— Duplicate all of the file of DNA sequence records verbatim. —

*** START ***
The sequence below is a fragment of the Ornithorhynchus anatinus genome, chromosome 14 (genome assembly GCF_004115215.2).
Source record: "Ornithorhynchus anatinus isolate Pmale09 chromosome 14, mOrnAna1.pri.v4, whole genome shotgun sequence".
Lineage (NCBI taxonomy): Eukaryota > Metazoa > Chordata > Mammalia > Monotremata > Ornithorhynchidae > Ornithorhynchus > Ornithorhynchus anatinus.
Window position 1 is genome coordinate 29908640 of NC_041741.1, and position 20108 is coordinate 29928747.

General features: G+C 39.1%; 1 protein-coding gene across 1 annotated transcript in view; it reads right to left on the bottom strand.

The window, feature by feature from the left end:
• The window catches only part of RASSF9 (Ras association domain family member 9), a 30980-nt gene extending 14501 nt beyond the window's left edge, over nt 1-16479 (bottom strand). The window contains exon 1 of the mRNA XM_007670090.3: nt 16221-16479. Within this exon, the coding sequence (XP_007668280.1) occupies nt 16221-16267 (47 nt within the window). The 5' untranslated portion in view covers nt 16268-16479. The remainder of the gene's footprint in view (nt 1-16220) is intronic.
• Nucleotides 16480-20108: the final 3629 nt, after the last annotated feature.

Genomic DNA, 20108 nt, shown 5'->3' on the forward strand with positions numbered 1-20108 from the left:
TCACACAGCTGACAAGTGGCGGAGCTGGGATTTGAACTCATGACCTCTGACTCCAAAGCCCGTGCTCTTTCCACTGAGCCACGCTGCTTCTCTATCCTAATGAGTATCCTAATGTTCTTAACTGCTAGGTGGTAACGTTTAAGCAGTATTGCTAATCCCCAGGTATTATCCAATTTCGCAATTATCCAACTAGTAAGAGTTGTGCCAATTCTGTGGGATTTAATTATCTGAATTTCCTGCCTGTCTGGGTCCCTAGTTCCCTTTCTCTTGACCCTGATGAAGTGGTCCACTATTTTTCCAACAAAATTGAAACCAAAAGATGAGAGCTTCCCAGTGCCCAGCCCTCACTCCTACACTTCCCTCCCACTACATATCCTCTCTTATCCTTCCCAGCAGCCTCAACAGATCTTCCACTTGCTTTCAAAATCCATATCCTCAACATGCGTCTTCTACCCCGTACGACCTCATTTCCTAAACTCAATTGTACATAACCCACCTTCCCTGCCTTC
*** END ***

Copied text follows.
The sequence below is a fragment of the Ornithorhynchus anatinus genome, chromosome 14 (genome assembly GCF_004115215.2).
Source record: "Ornithorhynchus anatinus isolate Pmale09 chromosome 14, mOrnAna1.pri.v4, whole genome shotgun sequence".
Lineage (NCBI taxonomy): Eukaryota > Metazoa > Chordata > Mammalia > Monotremata > Ornithorhynchidae > Ornithorhynchus > Ornithorhynchus anatinus.
Window position 1 is genome coordinate 29908640 of NC_041741.1, and position 20108 is coordinate 29928747.

General features: G+C 39.1%; 1 protein-coding gene across 1 annotated transcript in view; it reads right to left on the bottom strand.

The window, feature by feature from the left end:
• The window catches only part of RASSF9 (Ras association domain family member 9), a 30980-nt gene extending 14501 nt beyond the window's left edge, over nt 1-16479 (bottom strand). The window contains exon 1 of the mRNA XM_007670090.3: nt 16221-16479. Within this exon, the coding sequence (XP_007668280.1) occupies nt 16221-16267 (47 nt within the window). The 5' untranslated portion in view covers nt 16268-16479. The remainder of the gene's footprint in view (nt 1-16220) is intronic.
• Nucleotides 16480-20108: the final 3629 nt, after the last annotated feature.

Genomic DNA, 20108 nt, shown 5'->3' on the forward strand with positions numbered 1-20108 from the left:
TCACACAGCTGACAAGTGGCGGAGCTGGGATTTGAACTCATGACCTCTGACTCCAAAGCCCGTGCTCTTTCCACTGAGCCACGCTGCTTCTCTATCCTAATGAGTATCCTAATGTTCTTAACTGCTAGGTGGTAACGTTTAAGCAGTATTGCTAATCCCCAGGTATTATCCAATTTCGCAATTATCCAACTAGTAAGAGTTGTGCCAATTCTGTGGGATTTAATTATCTGAATTTCCTGCCTGTCTGGGTCCCTAGTTCCCTTTCTCTTGACCCTGATGAAGTGGTCCACTATTTTTCCAACAAAATTGAAACCAAAAGATGAGAGCTTCCCAGTGCCCAGCCCTCACTCCTACACTTCCCTCCCACTACATATCCTCTCTTATCCTTCCCAGCAGCCTCAACAGATCTTCCACTTGCTTTCAAAATCCATATCCTCAACATGCGTCTTCTACCCCGTACGACCTCATTTCCTAAACTCAATTGTACATAACCCACCTTCCCTGCCTTC